I measure the "commodity value" of gold against a basket that includes Nymex oil, Comex copper and Comex silver as explained in this commentary and a similar piece in  the Summer 2014 Mining Quarterly (p. 99-101 online edition). On August 14, gold carried a premium of $100 per ounce compared to this basket and it has slowly drifted down to $65. If the premium continues to decline, gold will follow commodities on a downhill slope in U.S. dollar price. Here's a chart from the Mining Quarterly column updated through this morning (click on the graph for a larger image):


Today's premium is the distance between the green and red arrows. As you can see both the price of gold (blue line) and its commodity value (red line) are still trending lower (red dashed lines) as the premium declines. On Tursday, September 11, the commodity value of gold scored a new low of $1,168.6 per ounce - Ouch!


Kitco Gold Survey

Here is my input to the Weekly Kitco Gold Survey:

09/12/2014 (10:42 AM CDT)

Q. Where do you see gold’s price headed next week, up, down or unchanged?

A. Up. My target price is $1,250 per ounce.

Q. Why?

It has been a terrible week for gold and copper both down more than 2% from last Friday’s close in morning trading: presently, $1,235.0 per ounce and 3.0930 per pound respectively. To put this in perspective, the mean gold and copper price since the Lehman Brothers’ bankruptcy is $1,341 per ounce and $3.33 per pound. Although well below their means, the gold-to-copper ratio is surprisingly close to its Lehman mean: 399 versus an average valuation of 403 pounds per ounce.

This suggests that gold price is following key commodities down in a broad decline. The S&P Goldman Sachs Commodity Index just plumbed a new 52-week low today. Although there are many drivers, the impressive U.S. dollar rally against the euro, yen and pound sterling coupled with weakening China demand for raw materials are major factors.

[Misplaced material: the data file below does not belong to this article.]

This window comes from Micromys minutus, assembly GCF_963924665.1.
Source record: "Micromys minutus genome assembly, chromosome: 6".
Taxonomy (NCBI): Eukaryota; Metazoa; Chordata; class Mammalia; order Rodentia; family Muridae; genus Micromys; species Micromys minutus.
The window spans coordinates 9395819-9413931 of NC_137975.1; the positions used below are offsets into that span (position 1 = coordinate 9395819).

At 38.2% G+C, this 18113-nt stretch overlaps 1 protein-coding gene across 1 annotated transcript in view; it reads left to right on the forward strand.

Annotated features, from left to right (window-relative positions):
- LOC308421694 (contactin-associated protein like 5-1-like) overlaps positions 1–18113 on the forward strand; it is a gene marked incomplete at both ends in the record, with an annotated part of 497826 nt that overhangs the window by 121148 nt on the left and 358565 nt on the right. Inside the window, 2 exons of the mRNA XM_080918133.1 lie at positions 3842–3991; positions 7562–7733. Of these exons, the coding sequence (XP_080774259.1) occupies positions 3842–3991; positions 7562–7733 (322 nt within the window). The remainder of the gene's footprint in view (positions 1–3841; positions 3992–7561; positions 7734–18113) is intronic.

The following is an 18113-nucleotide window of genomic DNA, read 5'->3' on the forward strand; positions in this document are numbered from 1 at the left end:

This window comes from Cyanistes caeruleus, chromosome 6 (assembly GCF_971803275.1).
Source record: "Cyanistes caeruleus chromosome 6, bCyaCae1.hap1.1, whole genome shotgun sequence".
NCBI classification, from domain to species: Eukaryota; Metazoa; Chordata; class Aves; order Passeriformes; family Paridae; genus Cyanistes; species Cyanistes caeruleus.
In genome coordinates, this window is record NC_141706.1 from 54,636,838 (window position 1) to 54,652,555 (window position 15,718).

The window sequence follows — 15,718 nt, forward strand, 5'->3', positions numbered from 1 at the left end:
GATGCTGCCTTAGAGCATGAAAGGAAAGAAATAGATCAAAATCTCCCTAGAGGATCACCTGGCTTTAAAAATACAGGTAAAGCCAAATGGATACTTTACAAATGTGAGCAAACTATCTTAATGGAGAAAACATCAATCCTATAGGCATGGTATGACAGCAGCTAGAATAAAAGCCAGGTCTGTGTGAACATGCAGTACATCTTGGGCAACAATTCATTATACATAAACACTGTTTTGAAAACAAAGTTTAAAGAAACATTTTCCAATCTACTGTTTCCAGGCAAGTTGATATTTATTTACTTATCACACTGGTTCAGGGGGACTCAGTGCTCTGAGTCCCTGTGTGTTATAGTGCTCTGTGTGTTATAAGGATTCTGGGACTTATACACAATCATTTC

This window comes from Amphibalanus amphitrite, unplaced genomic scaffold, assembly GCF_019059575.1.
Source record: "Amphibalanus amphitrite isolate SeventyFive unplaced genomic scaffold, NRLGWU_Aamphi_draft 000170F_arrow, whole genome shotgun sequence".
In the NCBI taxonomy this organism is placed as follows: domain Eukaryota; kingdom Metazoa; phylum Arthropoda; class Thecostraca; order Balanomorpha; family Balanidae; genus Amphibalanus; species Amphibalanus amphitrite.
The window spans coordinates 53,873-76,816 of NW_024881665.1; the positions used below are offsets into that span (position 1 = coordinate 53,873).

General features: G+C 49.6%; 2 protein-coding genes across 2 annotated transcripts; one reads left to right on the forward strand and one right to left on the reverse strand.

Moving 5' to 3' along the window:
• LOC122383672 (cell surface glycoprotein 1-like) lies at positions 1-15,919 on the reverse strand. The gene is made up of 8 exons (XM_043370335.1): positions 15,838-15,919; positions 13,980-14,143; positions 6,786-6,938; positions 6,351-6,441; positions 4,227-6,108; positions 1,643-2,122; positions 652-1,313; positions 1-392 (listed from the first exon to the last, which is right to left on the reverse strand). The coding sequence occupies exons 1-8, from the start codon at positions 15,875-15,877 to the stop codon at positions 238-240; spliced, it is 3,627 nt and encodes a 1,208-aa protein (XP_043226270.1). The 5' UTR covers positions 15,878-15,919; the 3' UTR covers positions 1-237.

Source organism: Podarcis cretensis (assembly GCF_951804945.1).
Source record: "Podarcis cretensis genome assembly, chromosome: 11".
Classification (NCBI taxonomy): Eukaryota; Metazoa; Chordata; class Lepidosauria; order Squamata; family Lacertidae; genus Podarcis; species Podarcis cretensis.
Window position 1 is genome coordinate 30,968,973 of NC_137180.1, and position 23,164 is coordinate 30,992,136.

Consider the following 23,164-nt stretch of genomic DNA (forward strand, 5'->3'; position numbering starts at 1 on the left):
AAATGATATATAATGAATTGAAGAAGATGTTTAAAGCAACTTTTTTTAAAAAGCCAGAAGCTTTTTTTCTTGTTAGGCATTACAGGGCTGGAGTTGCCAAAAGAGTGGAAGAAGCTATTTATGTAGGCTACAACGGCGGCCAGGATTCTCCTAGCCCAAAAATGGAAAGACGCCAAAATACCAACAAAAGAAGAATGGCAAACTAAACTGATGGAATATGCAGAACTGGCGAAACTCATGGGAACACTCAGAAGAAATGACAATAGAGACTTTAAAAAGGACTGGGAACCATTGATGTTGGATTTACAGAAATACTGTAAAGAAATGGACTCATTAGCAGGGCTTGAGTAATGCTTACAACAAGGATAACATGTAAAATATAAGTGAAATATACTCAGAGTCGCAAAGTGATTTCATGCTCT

My sense is that U.S. dollar strength will weaken next week. Scotland will likely vote no to separation lifting the pound, and the yen and euro should moderate from their recent declines. This will provide needed relief to gold and the metal complex. My target for next week is $1,250 per ounce.

For $1,250 gold we can expect to see silver in a statistically bounded range* of $18.7-$19.1 per ounce. Silver is expected to have a neutral bias with respect to a range mean of $18.898 per ounce. Copper price is in a statistical range* of $2.94-$3.21 per ounce. Copper is expected to have a neutral bias with respect to a range mean of $3.0778 per pound.

(* +/- 2-standard deviations, 1-month basis: prices that fall outside this range likely signal a market-changing event. Bias from mean infers expected market direction from a 1-month gold ratio average)

The S&P 500 is presently only 0.8% below last Friday’s close. Gold continues to be much less resilient giving up 1.8% in value compared to the S&P. The relation between the two is illustrated by a plot of the gold-to-S&P 500 ratio, or AUSP (click on the graph for larger image):



The ratio slid into a descending channel mid-November 2012 as money rotated away from gold assets into the U.S. stock market. This trend transitioned to a sideways channel July 5, 2013 (dashed blue lines, AUSP=0.7431). The AUSP then broke decisively below the lower boundary for a second leg of descent (dashed red lines). This channel was bullishly broken to the upside in late-January and rose above the lower boundary of the sideways channel (blue dashed line) However, the recent trend down in gold price has bearishly created a third leg of descent (dashed red lines in the bottom-right corner) below the lower boundary of a second sideways channel. This morning’s gold price represents a loss of 51.2% of value relative to the November peak (AUSP=1.2710).

For the week, the yellow metal lost significant value to oil and some to copper; oil gained 1.75% on the red metal. The chart below is a week-over-week valuation matrix. The first row is the current commodity price in the given currency. For all other rows, read “1 unit of row A buys X units of column B”; for example, “1 ounce of gold buys 399.3 pounds of copper.” Percentages are deltas over one week.




As measured by the Eureka Miner’s Gold Value Index (GVI, Ref 1), the value of gold relative to global commodities copper and oil and companion metal silver is 88.15, below the key-100 level and below the 1-month moving average of 88.90. The 2012 high was 103.73 on Nov. 13. The commodity price of gold is $1,170.7 per ounce or $64.29 discount to actual gold price (i.e. gold is still trading at a premium to a basket of key commodities).

Cheers,

Colonel Possum

Photos by Mariana Titus

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Mariana's fine art prints are featured in Fine Art AmericaMariana Titus

Paintings by Mariana Titus, The Three Anas, are presently at Lafitte Guest House & Gallery, New Orleans